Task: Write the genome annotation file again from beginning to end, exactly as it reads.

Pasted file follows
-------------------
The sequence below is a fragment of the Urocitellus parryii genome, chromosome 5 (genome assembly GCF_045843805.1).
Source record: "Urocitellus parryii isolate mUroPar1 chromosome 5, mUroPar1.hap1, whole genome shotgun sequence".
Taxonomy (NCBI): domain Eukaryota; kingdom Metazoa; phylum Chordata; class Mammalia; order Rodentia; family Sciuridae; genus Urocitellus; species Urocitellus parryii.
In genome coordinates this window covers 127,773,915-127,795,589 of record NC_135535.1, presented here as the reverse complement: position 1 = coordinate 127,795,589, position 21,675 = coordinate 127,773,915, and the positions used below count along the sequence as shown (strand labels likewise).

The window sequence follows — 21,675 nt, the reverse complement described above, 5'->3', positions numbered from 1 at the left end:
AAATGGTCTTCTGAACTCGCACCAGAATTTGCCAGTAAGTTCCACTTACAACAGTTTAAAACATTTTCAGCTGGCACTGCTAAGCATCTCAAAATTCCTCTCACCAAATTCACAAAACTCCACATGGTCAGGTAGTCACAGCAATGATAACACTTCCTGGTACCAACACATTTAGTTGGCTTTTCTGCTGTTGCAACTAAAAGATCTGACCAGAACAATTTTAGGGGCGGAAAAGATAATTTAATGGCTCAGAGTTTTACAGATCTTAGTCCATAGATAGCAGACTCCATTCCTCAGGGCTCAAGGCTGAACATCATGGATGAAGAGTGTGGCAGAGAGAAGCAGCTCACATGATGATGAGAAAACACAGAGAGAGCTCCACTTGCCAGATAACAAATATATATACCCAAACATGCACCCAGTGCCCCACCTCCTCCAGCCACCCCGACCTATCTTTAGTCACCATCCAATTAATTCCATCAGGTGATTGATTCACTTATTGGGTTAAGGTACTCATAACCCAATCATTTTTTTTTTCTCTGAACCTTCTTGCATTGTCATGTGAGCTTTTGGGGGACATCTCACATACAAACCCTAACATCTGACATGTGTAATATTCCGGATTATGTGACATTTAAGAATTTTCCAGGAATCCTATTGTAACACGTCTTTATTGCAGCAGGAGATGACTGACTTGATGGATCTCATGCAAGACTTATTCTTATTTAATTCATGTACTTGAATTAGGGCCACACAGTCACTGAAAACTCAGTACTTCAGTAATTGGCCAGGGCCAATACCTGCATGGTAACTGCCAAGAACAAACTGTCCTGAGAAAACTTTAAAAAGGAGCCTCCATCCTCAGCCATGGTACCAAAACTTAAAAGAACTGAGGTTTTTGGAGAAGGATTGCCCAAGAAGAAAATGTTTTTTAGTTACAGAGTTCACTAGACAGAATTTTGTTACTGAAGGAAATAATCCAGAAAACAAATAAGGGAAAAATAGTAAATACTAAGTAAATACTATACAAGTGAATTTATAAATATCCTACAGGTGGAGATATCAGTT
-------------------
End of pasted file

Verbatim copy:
The sequence below is a fragment of the Urocitellus parryii genome, chromosome 5 (genome assembly GCF_045843805.1).
Source record: "Urocitellus parryii isolate mUroPar1 chromosome 5, mUroPar1.hap1, whole genome shotgun sequence".
Taxonomy (NCBI): domain Eukaryota; kingdom Metazoa; phylum Chordata; class Mammalia; order Rodentia; family Sciuridae; genus Urocitellus; species Urocitellus parryii.
In genome coordinates this window covers 127,773,915-127,795,589 of record NC_135535.1, presented here as the reverse complement: position 1 = coordinate 127,795,589, position 21,675 = coordinate 127,773,915, and the positions used below count along the sequence as shown (strand labels likewise).

The window sequence follows — 21,675 nt, the reverse complement described above, 5'->3', positions numbered from 1 at the left end:
AAATGGTCTTCTGAACTCGCACCAGAATTTGCCAGTAAGTTCCACTTACAACAGTTTAAAACATTTTCAGCTGGCACTGCTAAGCATCTCAAAATTCCTCTCACCAAATTCACAAAACTCCACATGGTCAGGTAGTCACAGCAATGATAACACTTCCTGGTACCAACACATTTAGTTGGCTTTTCTGCTGTTGCAACTAAAAGATCTGACCAGAACAATTTTAGGGGCGGAAAAGATAATTTAATGGCTCAGAGTTTTACAGATCTTAGTCCATAGATAGCAGACTCCATTCCTCAGGGCTCAAGGCTGAACATCATGGATGAAGAGTGTGGCAGAGAGAAGCAGCTCACATGATGATGAGAAAACACAGAGAGAGCTCCACTTGCCAGATAACAAATATATATACCCAAACATGCACCCAGTGCCCCACCTCCTCCAGCCACCCCGACCTATCTTTAGTCACCATCCAATTAATTCCATCAGGTGATTGATTCACTTATTGGGTTAAGGTACTCATAACCCAATCATTTTTTTTTTCTCTGAACCTTCTTGCATTGTCATGTGAGCTTTTGGGGGACATCTCACATACAAACCCTAACATCTGACATGTGTAATATTCCGGATTATGTGACATTTAAGAATTTTCCAGGAATCCTATTGTAACACGTCTTTATTGCAGCAGGAGATGACTGACTTGATGGATCTCATGCAAGACTTATTCTTATTTAATTCATGTACTTGAATTAGGGCCACACAGTCACTGAAAACTCAGTACTTCAGTAATTGGCCAGGGCCAATACCTGCATGGTAACTGCCAAGAACAAACTGTCCTGAGAAAACTTTAAAAAGGAGCCTCCATCCTCAGCCATGGTACCAAAACTTAAAAGAACTGAGGTTTTTGGAGAAGGATTGCCCAAGAAGAAAATGTTTTTTAGTTACAGAGTTCACTAGACAGAATTTTGTTACTGAAGGAAATAATCCAGAAAACAAATAAGGGAAAAATAGTAAATACTAAGTAAATACTATACAAGTGAATTTATAAATATCCTACAGGTGGAGATATCAGTT